No one seems to be sitting on the fence when it comes to the value of a used truck or tractor with a '02-emissions compliant engine. Some are adamant that these engines represent a significant devaluation, while others insist the impact on value is minor, if any.
At this point, the '02-compliant engines primarily affect the value of model-year 2003 used trucks and tractors. Had these engines been mandated as part of the truck OEM's model-year changeover, in lieu of a calendar date, assessing the value of used vehicles would be a normal process, i.e., based on model year, mileage, specifications, market conditions and quantity of like equipment in the marketplace.
But with an emissions-compliance date of October 1, 2002, two different '03 model-year trucks exist: those with the known engines and those with '02 engines, which were encumbered with unfamiliar technologies, worries of fuel mileage deterioration, additional weight and higher maintenance costs.
On the surface, it seems easy to conclude that a '03 model-year truck with a build date prior to September 30, 2002, will bring a higher resale than those built with the '02-compliant engines. But I would caution that determining a valuation adjustment is more complicated than looking at a production date or a new engine. Here are some other things that should be taken into consideration:
Product offerings from the engine manufacturers add potential confusion to the valuation process. Unable to meet the 2002 deadline, Caterpillar introduced a bridge engine, while Mercedes-Benz increased its position in the U.S. market because it did not have to meet '02 regulations.
One could argue that the Mercedes engine, which is available only in Freightliner, Sterling and Western Star trucks, would give those vehicles a higher resale value. But several factors work against this: lack of sales history in the U.S., concern over nationwide parts availability, and its off-shore status.
Caterpillar's bridge engine might be in a position to assume a higher resale value since it is a somewhat familiar product. In addition, there is the possibility that it provides superior fuel economy to engines using EGR. But since this engine was a short-term solution, was the quantity produced sufficient to affect value? And has the theoretical fuel economy advantage actually been significant enough to warrant greater value?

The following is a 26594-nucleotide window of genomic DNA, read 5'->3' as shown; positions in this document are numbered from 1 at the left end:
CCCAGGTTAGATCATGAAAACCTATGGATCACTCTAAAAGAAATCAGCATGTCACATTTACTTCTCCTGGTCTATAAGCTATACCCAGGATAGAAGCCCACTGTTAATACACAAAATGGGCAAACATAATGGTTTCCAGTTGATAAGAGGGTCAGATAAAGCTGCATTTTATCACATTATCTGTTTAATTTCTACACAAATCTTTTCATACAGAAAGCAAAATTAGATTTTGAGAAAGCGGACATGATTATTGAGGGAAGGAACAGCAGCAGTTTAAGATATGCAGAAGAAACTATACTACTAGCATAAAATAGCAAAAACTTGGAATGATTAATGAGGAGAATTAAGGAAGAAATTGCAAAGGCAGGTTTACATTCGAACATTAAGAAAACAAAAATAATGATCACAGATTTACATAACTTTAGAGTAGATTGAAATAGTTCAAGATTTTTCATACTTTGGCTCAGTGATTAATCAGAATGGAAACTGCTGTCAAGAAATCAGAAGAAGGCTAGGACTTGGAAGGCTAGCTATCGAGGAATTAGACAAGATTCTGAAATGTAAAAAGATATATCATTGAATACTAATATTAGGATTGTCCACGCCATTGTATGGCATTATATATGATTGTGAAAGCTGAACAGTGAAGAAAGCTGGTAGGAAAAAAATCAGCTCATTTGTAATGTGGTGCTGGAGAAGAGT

Although it's generally accepted that '02-compliant engines are more costly to operate, can we really estimate what this amount is? And is there a one-to-one correlation between this amount and a decrease in re-sale value?
Assuming a three-year trade cycle, we won't see used 2003 inventory in any reasonable quantity until late 2005. When combined with an overall shortage of used equipment, we have rather small pool from which to draw conclusions. In fact, the current shortage has led to steady, if not increasing, used-equipment values. This trend has the potential to prop up the value of 2003 equipment no matter what engine has been installed.
We could see a greater than normal influx of equipment in 2006 as fleets pre-buy to avoid vehicles with'07-compliant engines, leading to depressed used-truck values.
The oversupply of used equipment would correct itself if fleets run a four-year trade cycle, replacing equipment in '09 to avoid vehicles equipped with another unknown — '10-compliant engines.
What is an '02-compliant truck worth? Well, we're waiting to see what the market says.
The great pre-buy that took place before the '02 emissions deadline was the stimulus for the resurgence in used-truck values. This deadline also led to a reduction in the supply of used equipment, particularly late model trucks, and now, ironically, may bolster prices for equipment with '02 engines as they become the best, if not the only, available late model used equipment.